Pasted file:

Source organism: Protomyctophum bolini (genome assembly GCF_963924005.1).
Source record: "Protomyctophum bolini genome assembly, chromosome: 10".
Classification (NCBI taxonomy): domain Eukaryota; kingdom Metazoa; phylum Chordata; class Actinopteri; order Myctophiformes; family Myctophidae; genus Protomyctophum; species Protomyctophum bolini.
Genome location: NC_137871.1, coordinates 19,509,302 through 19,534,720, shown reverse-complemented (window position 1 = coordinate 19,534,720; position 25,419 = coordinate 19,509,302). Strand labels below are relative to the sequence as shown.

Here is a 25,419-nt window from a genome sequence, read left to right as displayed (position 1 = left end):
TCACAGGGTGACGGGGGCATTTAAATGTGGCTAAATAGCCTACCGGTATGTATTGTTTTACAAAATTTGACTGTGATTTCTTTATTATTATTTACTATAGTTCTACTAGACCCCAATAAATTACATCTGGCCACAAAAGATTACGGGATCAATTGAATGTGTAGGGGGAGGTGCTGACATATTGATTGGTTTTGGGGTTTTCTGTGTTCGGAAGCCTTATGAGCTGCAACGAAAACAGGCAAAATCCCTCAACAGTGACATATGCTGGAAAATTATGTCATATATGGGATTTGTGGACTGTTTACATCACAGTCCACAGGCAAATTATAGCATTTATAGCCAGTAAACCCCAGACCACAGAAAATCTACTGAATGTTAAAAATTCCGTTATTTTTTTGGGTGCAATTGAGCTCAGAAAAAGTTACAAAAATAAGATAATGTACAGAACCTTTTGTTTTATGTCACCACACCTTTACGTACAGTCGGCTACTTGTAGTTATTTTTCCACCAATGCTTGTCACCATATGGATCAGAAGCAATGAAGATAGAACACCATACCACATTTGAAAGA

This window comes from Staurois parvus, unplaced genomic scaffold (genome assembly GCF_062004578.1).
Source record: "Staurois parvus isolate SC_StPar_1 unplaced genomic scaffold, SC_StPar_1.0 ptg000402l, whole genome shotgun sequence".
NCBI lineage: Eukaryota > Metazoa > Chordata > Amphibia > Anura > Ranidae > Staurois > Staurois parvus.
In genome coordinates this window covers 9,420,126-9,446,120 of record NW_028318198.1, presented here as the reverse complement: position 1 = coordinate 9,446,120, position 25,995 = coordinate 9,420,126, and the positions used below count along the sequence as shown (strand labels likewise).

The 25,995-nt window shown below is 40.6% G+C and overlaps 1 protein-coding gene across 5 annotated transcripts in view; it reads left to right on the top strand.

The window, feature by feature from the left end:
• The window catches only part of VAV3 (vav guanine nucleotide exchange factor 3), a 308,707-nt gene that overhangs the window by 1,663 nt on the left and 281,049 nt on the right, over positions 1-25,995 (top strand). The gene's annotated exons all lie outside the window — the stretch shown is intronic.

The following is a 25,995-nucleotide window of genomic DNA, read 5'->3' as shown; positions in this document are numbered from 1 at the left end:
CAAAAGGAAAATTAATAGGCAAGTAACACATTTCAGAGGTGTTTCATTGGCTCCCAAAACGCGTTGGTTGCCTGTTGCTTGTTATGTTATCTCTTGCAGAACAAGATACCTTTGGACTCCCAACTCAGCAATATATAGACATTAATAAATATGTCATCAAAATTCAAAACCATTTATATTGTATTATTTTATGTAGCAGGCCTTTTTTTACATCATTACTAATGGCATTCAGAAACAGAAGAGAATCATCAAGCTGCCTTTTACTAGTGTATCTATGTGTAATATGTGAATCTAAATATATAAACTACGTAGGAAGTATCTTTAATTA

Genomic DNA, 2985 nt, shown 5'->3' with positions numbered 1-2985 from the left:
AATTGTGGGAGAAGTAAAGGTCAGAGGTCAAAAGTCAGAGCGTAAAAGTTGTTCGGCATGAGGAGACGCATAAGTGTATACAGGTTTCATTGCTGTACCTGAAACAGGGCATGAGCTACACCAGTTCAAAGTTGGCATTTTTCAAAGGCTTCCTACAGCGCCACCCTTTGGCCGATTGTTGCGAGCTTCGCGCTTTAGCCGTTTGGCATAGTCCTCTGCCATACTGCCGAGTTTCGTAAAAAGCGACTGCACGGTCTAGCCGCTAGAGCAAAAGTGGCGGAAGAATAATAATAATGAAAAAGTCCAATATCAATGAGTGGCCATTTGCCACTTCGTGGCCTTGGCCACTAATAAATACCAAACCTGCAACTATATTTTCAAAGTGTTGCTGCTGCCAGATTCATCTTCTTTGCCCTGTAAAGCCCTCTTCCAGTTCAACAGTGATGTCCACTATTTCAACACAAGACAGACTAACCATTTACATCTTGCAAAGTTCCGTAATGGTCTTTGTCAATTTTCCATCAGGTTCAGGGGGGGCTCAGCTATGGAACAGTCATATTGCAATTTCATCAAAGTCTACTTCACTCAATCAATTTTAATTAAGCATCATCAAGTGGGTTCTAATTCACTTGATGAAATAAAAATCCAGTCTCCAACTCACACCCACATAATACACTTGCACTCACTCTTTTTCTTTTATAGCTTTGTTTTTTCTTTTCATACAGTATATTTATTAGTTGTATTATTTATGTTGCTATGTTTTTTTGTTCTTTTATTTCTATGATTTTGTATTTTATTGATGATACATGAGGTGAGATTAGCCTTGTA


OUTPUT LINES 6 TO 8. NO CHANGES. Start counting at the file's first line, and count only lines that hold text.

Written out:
TCACAGGGTGACGGGGGCATTTAAATGTGGCTAAATAGCCTACCGGTATGTATTGTTTTACAAAATTTGACTGTGATTTCTTTATTATTATTTACTATAGTTCTACTAGACCCCAATAAATTACATCTGGCCACAAAAGATTACGGGATCAATTGAATGTGTAGGGGGAGGTGCTGACATATTGATTGGTTTTGGGGTTTTCTGTGTTCGGAAGCCTTATGAGCTGCAACGAAAACAGGCAAAATCCCTCAACAGTGACATATGCTGGAAAATTATGTCATATATGGGATTTGTGGACTGTTTACATCACAGTCCACAGGCAAATTATAGCATTTATAGCCAGTAAACCCCAGACCACAGAAAATCTACTGAATGTTAAAAATTCCGTTATTTTTTTGGGTGCAATTGAGCTCAGAAAAAGTTACAAAAATAAGATAATGTACAGAACCTTTTGTTTTATGTCACCACACCTTTACGTACAGTCGGCTACTTGTAGTTATTTTTCCACCAATGCTTGTCACCATATGGATCAGAAGCAATGAAGATAGAACACCATACCACATTTGAAAGA

This window comes from Staurois parvus, unplaced genomic scaffold (genome assembly GCF_062004578.1).
Source record: "Staurois parvus isolate SC_StPar_1 unplaced genomic scaffold, SC_StPar_1.0 ptg000402l, whole genome shotgun sequence".